America’s first vernacular architectural style was the Cape Cod house. Developed on Cape Cod, Massachusetts in the 17th century, it was a poor man’s Georgian. A true Colonial style widely copied to this day, the Cape Cod house has never gone out of style.
The Georgian house, popular in England, was characterized by a formal arrangement of parts employing a symmetrical composition and neo-classical details. Its design included pitched gable roofs, a center entrance, and a symmetrical facade with double hung windows that could have, depending on grandeur, as few as six or as many as 20 panes of glass in one sash.
When Colonial settlers came to coastal Massachusetts, they brought with them English ideas of what houses should look like. But limited resources and harsh conditions led to a shrunken, plain version of the Georgian house.
Like its more elegant parent, the Cape Cod house was a simple rectangle. The one and one-half story structure had no dormers or gables on the front, a long shed on the back that led to the “salt box” appellation, and a massive central chimney that pierced a pitched gable roof. The roof and exterior walls were clad with long, hand-split wood shingles that weathered to a gray color. Salt-laden air weathered seaside houses to a lovely silver gray.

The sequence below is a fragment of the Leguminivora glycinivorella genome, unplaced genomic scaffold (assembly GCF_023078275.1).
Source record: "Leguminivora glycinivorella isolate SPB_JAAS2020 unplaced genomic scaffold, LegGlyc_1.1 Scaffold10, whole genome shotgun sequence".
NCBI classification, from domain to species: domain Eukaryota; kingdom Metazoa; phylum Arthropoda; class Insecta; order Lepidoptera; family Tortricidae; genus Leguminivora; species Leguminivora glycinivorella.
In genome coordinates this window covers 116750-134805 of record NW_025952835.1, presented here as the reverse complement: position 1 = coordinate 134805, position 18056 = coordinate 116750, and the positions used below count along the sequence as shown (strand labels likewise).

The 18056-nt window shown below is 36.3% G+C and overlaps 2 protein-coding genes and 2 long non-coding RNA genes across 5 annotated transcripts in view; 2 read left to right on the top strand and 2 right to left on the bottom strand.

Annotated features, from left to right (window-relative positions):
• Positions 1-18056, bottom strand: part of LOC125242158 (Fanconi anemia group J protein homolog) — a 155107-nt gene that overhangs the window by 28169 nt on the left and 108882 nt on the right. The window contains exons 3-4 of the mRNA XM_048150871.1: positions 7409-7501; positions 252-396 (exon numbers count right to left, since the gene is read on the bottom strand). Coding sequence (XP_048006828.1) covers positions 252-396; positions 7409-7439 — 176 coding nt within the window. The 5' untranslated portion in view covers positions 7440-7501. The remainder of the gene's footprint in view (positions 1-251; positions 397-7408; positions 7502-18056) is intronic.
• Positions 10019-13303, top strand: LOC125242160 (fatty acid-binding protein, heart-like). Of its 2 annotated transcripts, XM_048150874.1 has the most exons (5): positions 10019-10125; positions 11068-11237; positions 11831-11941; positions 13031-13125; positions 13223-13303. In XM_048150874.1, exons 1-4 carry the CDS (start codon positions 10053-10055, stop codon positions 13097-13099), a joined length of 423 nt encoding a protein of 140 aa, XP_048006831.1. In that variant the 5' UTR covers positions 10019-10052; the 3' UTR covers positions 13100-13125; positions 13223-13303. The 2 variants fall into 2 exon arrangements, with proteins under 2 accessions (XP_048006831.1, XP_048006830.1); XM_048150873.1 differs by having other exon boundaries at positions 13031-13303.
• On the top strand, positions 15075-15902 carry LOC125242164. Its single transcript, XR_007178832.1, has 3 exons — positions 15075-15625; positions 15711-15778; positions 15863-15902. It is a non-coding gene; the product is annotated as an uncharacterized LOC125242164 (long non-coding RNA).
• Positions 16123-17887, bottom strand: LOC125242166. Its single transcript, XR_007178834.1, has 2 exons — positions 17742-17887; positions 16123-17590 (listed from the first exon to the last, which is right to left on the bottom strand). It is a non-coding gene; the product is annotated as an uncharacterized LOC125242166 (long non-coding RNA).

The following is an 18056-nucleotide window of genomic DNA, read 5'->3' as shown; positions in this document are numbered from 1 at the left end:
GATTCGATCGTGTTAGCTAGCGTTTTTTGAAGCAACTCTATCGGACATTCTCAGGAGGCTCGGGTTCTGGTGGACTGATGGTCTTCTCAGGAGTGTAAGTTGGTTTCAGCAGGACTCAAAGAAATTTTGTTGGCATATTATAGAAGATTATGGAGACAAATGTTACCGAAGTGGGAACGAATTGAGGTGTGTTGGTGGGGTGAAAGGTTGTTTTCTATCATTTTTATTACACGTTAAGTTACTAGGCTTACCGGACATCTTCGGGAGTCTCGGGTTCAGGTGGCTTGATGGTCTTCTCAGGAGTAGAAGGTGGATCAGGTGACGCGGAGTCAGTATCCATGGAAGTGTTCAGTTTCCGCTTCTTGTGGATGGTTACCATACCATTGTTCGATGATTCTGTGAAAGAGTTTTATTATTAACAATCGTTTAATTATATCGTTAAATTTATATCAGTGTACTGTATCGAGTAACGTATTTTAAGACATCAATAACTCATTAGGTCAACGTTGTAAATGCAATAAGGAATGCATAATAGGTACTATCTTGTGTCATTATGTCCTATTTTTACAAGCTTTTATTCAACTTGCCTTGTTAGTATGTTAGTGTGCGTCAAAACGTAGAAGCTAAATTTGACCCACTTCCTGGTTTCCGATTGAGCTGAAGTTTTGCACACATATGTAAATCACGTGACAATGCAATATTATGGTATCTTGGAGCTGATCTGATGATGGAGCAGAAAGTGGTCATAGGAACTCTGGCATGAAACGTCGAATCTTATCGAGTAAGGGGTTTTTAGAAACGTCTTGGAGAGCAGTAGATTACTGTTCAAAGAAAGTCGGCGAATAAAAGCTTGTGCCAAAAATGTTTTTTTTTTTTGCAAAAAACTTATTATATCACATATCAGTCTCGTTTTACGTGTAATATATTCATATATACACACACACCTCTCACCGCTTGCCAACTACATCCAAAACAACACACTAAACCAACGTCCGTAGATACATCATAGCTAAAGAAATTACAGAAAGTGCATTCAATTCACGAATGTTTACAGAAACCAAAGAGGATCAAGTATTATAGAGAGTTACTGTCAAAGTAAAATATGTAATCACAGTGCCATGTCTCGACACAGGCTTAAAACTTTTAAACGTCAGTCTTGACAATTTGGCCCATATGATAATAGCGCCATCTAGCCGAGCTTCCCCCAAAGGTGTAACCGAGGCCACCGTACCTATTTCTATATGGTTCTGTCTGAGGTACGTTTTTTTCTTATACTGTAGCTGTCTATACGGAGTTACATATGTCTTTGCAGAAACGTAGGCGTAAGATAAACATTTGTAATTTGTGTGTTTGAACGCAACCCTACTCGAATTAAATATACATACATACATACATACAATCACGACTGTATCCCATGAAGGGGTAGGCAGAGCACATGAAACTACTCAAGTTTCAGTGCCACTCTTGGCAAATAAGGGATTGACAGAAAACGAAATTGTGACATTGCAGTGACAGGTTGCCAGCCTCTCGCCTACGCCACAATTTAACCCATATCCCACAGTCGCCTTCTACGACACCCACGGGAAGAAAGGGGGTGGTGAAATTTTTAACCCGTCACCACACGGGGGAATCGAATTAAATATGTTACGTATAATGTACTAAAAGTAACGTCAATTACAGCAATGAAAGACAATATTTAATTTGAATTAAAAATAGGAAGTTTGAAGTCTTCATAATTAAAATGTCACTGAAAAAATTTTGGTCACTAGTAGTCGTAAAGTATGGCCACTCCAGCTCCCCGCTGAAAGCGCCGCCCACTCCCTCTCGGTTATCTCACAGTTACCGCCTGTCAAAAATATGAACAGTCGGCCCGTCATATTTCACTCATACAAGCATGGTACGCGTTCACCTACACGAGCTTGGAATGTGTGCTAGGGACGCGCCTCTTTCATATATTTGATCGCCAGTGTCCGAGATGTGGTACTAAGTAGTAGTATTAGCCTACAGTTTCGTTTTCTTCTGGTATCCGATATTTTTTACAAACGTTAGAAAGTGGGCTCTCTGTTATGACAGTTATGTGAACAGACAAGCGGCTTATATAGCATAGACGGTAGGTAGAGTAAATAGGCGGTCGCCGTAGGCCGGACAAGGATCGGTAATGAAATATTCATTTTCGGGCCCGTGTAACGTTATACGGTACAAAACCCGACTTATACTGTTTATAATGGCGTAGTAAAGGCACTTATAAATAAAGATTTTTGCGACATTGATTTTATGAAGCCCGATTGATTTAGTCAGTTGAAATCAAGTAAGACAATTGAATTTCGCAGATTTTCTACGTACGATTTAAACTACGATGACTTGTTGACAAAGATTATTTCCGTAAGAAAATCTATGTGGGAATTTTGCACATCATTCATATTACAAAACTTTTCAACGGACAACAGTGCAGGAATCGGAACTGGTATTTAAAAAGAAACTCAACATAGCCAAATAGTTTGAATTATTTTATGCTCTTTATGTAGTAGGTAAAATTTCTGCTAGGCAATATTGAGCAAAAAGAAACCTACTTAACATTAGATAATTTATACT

The term “Cape Cod house” was not used until 1800. But even by then, the style had spread; by 1740, such houses had been built throughout most of New England, and also on New York’s Long Island. By 1790, the Cape Cod design had made its way into southern New York State. Homesteaders brought the Cape Cod house with them to central New York, to the area around Lake Erie, and by 1830, into Ohio and Michigan. As the house type was brought west during the early 19th century, builders added popular Greek Revival details. Inside, the earliest houses were spare and simple, with floors and furnishings of pine.
Regional variants with gambrel and bowed roofs for headroom, and sometimes with small dormers for added light in the loft space appeared in Massachusetts and Connecticut. On Cape Ann, Massachusetts, for example, a “Cape” always had a gambrel roof.
Although Victorian styles eclipsed the plain Cape, these houses came back, in greater numbers than ever, during the Colonial Revival of the 1930s. They were usually larger than the originals, built with different framing methods, interior plans, staircases, and details. But they all paid tribute to America’s earliest Colonial homes.
The romantic associations of 18th century originals, combined with the ubiquity of 20th century Capes, makes this arguably the most recognized house style in America.
Regina Cole writes about architecture and design, with a specialty in old houses and the history of the American decorative arts, for a number of national and regional publications, including The Old House Journal, Forbes.com, and the Boston Globe. She lives in a vernacular 100-year-old house in Gloucester, Massachusetts.